Brilliant Barcelona lift European Cup again
Pep Guardiola’s Barcelona cemented their place in soccer’s pantheon when they overwhelmed Manchester United 3-1 in the Champions League final to lift the European Cup for the fourth time on Saturday.
Goals by Pedro, the inspirational Lionel Messi and David Villa were a minimal reflection of the Spanish side’s dominance over United, who they also beat in the 2009 final, as they lit up the Wembley night with their brilliance.
Wayne Rooney briefly levelled the score but United were powerless to stop Barca making it three European Cup triumphs in six years.
In an emotional presentation ceremony the giant trophy, for long the symbol of Barca’s existence in the shadow of Real Madrid, was hoisted by French fullback Eric Abidal, back in action after an operation to remove a liver tumour in March.
“It’s the way we played I’m most proud of,” Guardiola said after his side consistently passed their way through and around a defence that had previously not conceded a single Champions League goal away from Old Trafford this season.
“The people watching could see that we not only won but we played a brilliant match,” he added, before picking out Messi for special praise.
“Messi is the best player I’ve seen and probably the best I ever will see,” he said of the Argentine man of the match.
“We have great players but he makes the difference and without him we would not have that difference in quality. He is unique. A one-off.”
United manager Alex Ferguson had no complaints as his third final in four years ended with a second defeat.
“Nobody’s given us a hiding like that but they deserve it because they play the right way and they enjoy their football,” he said after his newly-crowned Premier League champions mustered only one shot on goal all night.
“We never really controlled Messi but many people have said that. We never closed the midfield well enough to counter them.”
In fact, for the first 10 minutes amid a fantastic atmosphere, they did—snapping into every tackle and pressing hard. However, just as in Rome two years ago, Barcelona settled into their rhythm and soon took control.
United defended desperately at times but were eventually undone after 27 minutes when Xavi delayed his pass just long enough to create space for Pedro to calmly tuck the ball beyond Edwin van der Sar, who endured a night to forget in the final game of his career.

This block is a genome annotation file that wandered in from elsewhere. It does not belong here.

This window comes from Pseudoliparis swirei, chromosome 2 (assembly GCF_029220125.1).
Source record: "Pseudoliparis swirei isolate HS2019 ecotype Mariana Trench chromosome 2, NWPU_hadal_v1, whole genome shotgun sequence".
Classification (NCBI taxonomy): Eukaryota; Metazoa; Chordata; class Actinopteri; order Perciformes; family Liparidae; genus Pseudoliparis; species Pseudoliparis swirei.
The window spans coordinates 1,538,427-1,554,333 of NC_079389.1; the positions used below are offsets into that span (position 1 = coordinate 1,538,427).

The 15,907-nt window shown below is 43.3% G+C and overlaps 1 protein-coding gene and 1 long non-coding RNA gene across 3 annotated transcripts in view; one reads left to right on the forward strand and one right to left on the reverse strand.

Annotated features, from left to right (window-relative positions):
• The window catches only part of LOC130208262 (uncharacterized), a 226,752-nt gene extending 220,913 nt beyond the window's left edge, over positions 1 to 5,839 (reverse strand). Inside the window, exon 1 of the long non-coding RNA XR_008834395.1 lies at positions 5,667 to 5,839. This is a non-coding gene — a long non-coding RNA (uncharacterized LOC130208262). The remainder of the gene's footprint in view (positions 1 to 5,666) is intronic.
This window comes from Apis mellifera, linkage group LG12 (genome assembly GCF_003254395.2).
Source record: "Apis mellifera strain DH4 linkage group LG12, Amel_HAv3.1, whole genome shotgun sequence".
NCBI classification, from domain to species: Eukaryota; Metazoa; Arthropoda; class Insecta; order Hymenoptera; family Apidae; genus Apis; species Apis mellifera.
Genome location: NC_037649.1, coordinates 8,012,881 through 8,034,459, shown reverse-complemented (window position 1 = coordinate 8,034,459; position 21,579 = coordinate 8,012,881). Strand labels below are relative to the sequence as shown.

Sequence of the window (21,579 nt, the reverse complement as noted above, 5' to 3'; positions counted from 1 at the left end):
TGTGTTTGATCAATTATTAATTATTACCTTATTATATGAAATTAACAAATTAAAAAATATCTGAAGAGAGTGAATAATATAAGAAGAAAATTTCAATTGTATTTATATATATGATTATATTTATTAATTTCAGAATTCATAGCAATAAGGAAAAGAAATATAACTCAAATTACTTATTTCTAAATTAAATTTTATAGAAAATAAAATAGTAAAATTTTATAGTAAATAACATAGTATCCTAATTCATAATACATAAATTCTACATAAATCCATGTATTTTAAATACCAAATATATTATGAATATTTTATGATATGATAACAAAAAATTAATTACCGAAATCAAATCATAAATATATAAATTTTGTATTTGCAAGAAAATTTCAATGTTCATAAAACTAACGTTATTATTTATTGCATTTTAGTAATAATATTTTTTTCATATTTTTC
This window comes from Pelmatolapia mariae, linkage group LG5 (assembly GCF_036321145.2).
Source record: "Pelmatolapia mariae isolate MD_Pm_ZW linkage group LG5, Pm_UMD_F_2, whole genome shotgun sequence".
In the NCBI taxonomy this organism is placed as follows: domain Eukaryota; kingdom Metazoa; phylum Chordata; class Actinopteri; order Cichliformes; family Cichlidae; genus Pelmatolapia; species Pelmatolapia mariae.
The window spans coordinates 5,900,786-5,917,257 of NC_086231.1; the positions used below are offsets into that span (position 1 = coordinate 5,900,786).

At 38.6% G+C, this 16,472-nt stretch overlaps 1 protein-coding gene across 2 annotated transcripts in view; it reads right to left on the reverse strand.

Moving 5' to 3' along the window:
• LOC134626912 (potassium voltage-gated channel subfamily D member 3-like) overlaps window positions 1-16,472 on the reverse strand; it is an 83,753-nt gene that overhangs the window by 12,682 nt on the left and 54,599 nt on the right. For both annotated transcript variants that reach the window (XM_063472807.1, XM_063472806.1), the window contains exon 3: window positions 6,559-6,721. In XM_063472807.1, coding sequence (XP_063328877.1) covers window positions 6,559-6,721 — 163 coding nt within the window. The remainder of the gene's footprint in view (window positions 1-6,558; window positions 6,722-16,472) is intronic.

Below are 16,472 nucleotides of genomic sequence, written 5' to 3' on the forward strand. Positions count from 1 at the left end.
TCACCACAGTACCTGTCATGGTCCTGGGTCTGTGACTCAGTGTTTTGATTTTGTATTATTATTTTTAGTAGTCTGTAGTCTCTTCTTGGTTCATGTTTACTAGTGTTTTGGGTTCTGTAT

United fashioned a well-made equaliser after 34 minutes when Rooney played a one-two with Ryan Giggs before sweeping the ball high into the net but if that lifted their spirits going into halftime it was not long before they were back fighting fires.
After more near misses, Barca duly went ahead in the 54th minute when United fatally stood off Messi on the edge of the box and the Argentine maestro drove the ball in for the 53rd and most important goal of his remarkable season.
It was also his 12th in 13 Champions League games this campaign, equalling Ruud van Nistelrooy’s record tally for United in 2002/03.
Villa then curled a superb 18-metre shot into the top corner after 69 minutes and it was game over.
While the match was not the showdown many had hoped for, Barcelona’s performance will live long in the memory of all who saw it and will further fuel the debate about where they sit in the game’s all-time pecking order.
Guardiola, a midfielder for Barcelona when they won the first of their four European Cups by beating Sampdoria at the old Wembley in 1992, again refused to be drawn into comparisons, saying it was impossible to compare his side with the great teams of previous eras.
Ferguson, in charge of United for 25 years, was at least prepared to give them top billing in his period at the top.
“Great teams do go in cycles and the cycle they are in at the moment is the best in Europe,” he said.
“In my time as manager I’d say they are the best team I’ve faced.” - Reuters